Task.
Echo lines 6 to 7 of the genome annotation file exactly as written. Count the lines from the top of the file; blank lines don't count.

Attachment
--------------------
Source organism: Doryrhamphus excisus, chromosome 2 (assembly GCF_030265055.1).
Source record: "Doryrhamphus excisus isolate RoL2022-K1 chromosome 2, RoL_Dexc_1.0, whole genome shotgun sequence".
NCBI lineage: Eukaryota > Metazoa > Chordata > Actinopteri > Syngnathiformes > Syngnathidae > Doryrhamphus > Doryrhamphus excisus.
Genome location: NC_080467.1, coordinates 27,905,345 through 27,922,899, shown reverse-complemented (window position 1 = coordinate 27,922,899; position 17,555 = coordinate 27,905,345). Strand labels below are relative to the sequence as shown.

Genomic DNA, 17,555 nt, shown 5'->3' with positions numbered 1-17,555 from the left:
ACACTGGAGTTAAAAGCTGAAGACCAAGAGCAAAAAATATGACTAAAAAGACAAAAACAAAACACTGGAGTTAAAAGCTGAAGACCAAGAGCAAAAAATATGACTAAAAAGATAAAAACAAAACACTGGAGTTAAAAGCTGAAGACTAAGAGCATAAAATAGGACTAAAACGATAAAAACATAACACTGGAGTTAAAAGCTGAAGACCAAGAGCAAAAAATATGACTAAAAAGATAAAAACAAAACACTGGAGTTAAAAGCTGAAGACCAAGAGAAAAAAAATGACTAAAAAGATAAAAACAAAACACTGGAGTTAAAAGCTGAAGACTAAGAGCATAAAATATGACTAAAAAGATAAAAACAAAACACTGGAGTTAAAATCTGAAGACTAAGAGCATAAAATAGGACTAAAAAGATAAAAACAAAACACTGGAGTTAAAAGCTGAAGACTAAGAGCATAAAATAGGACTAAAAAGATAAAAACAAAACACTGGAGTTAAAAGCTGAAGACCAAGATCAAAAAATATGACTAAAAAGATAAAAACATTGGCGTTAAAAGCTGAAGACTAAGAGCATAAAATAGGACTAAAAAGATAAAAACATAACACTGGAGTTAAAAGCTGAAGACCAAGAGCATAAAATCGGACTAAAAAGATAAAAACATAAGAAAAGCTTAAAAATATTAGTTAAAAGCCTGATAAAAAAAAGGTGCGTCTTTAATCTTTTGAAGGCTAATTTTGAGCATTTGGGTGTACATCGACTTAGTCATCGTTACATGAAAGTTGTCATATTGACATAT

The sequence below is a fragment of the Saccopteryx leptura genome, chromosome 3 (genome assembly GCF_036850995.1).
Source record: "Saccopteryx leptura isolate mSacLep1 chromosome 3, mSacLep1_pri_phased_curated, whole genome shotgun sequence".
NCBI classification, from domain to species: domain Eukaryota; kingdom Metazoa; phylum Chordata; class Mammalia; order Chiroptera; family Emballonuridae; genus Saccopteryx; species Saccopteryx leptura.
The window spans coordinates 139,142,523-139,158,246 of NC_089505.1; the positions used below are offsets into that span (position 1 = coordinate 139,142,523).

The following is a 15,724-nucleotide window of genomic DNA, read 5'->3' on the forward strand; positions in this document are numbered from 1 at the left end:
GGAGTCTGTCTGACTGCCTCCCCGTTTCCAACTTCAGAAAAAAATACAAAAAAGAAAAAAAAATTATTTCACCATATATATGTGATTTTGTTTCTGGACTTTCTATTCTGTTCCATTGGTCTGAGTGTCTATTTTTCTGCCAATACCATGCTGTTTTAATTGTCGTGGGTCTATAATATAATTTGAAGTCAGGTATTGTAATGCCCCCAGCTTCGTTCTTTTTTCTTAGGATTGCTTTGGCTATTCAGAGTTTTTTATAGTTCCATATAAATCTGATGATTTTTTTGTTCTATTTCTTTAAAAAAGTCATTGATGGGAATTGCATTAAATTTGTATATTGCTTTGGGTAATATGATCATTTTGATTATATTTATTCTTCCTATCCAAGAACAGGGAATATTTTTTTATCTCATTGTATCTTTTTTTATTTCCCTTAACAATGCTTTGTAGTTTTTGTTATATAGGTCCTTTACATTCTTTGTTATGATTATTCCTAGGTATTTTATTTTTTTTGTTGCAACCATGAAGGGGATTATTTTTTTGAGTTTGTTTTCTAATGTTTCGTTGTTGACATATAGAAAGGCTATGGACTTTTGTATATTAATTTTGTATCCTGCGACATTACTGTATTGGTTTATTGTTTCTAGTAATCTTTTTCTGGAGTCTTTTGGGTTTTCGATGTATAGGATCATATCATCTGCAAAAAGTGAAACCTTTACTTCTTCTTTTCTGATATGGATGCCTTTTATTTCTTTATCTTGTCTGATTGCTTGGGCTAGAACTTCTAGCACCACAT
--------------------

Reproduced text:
ACACTGGAGTTAAAAGCTGAAGACCAAGAGCAAAAAATATGACTAAAAAGACAAAAACAAAACACTGGAGTTAAAAGCTGAAGACCAAGAGCAAAAAATATGACTAAAAAGATAAAAACAAAACACTGGAGTTAAAAGCTGAAGACTAAGAGCATAAAATAGGACTAAAACGATAAAAACATAACACTGGAGTTAAAAGCTGAAGACCAAGAGCAAAAAATATGACTAAAAAGATAAAAACAAAACACTGGAGTTAAAAGCTGAAGACCAAGAGAAAAAAAATGACTAAAAAGATAAAAACAAAACACTGGAGTTAAAAGCTGAAGACTAAGAGCATAAAATATGACTAAAAAGATAAAAACAAAACACTGGAGTTAAAATCTGAAGACTAAGAGCATAAAATAGGACTAAAAAGATAAAAACAAAACACTGGAGTTAAAAGCTGAAGACTAAGAGCATAAAATAGGACTAAAAAGATAAAAACAAAACACTGGAGTTAAAAGCTGAAGACCAAGATCAAAAAATATGACTAAAAAGATAAAAACATTGGCGTTAAAAGCTGAAGACTAAGAGCATAAAATAGGACTAAAAAGATAAAAACATAACACTGGAGTTAAAAGCTGAAGACCAAGAGCATAAAATCGGACTAAAAAGATAAAAACATAAGAAAAGCTTAAAAATATTAGTTAAAAGCCTGATAAAAAAAAGGTGCGTCTTTAATCTTTTGAAGGCTAATTTTGAGCATTTGGGTGTACATCGACTTAGTCATCGTTACATGAAAGTTGTCATATTGACATAT

The sequence below is a fragment of the Saccopteryx leptura genome, chromosome 3 (genome assembly GCF_036850995.1).